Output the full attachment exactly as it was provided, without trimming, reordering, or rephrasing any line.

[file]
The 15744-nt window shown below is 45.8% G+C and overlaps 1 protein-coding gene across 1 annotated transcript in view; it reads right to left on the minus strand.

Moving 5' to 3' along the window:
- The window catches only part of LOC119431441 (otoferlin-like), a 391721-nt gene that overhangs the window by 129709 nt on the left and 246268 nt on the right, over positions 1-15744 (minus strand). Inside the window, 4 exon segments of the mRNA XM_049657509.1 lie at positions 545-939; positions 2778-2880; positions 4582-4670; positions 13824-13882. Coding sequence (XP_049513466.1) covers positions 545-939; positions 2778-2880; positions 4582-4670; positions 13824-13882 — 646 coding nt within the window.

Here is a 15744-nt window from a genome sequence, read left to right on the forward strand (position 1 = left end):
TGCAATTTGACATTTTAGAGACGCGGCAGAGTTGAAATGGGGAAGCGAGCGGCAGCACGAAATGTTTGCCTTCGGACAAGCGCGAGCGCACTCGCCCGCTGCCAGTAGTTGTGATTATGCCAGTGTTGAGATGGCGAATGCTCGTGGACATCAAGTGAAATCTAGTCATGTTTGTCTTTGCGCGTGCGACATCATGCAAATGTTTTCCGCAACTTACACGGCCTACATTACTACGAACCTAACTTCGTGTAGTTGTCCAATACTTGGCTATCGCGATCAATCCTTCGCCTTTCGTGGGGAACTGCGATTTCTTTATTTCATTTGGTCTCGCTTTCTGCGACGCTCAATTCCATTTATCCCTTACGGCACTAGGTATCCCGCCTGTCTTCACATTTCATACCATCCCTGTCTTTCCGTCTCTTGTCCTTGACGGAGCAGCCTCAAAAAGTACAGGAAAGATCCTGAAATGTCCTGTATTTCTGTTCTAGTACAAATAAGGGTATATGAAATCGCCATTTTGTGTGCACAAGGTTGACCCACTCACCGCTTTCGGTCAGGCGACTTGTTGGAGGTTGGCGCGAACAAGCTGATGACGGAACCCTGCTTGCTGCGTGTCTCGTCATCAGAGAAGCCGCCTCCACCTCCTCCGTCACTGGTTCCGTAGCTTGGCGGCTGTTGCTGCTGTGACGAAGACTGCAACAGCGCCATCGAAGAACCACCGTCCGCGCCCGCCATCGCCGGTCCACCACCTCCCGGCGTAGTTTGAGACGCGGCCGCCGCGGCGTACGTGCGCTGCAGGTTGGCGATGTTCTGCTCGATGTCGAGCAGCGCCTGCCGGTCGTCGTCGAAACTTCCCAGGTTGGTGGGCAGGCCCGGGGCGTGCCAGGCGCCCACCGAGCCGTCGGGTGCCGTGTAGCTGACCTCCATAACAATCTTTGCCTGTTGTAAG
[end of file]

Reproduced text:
The 15744-nt window shown below is 45.8% G+C and overlaps 1 protein-coding gene across 1 annotated transcript in view; it reads right to left on the minus strand.

Moving 5' to 3' along the window:
- The window catches only part of LOC119431441 (otoferlin-like), a 391721-nt gene that overhangs the window by 129709 nt on the left and 246268 nt on the right, over positions 1-15744 (minus strand). Inside the window, 4 exon segments of the mRNA XM_049657509.1 lie at positions 545-939; positions 2778-2880; positions 4582-4670; positions 13824-13882. Coding sequence (XP_049513466.1) covers positions 545-939; positions 2778-2880; positions 4582-4670; positions 13824-13882 — 646 coding nt within the window.

Here is a 15744-nt window from a genome sequence, read left to right on the forward strand (position 1 = left end):
TGCAATTTGACATTTTAGAGACGCGGCAGAGTTGAAATGGGGAAGCGAGCGGCAGCACGAAATGTTTGCCTTCGGACAAGCGCGAGCGCACTCGCCCGCTGCCAGTAGTTGTGATTATGCCAGTGTTGAGATGGCGAATGCTCGTGGACATCAAGTGAAATCTAGTCATGTTTGTCTTTGCGCGTGCGACATCATGCAAATGTTTTCCGCAACTTACACGGCCTACATTACTACGAACCTAACTTCGTGTAGTTGTCCAATACTTGGCTATCGCGATCAATCCTTCGCCTTTCGTGGGGAACTGCGATTTCTTTATTTCATTTGGTCTCGCTTTCTGCGACGCTCAATTCCATTTATCCCTTACGGCACTAGGTATCCCGCCTGTCTTCACATTTCATACCATCCCTGTCTTTCCGTCTCTTGTCCTTGACGGAGCAGCCTCAAAAAGTACAGGAAAGATCCTGAAATGTCCTGTATTTCTGTTCTAGTACAAATAAGGGTATATGAAATCGCCATTTTGTGTGCACAAGGTTGACCCACTCACCGCTTTCGGTCAGGCGACTTGTTGGAGGTTGGCGCGAACAAGCTGATGACGGAACCCTGCTTGCTGCGTGTCTCGTCATCAGAGAAGCCGCCTCCACCTCCTCCGTCACTGGTTCCGTAGCTTGGCGGCTGTTGCTGCTGTGACGAAGACTGCAACAGCGCCATCGAAGAACCACCGTCCGCGCCCGCCATCGCCGGTCCACCACCTCCCGGCGTAGTTTGAGACGCGGCCGCCGCGGCGTACGTGCGCTGCAGGTTGGCGATGTTCTGCTCGATGTCGAGCAGCGCCTGCCGGTCGTCGTCGAAACTTCCCAGGTTGGTGGGCAGGCCCGGGGCGTGCCAGGCGCCCACCGAGCCGTCGGGTGCCGTGTAGCTGACCTCCATAACAATCTTTGCCTGTTGTAAG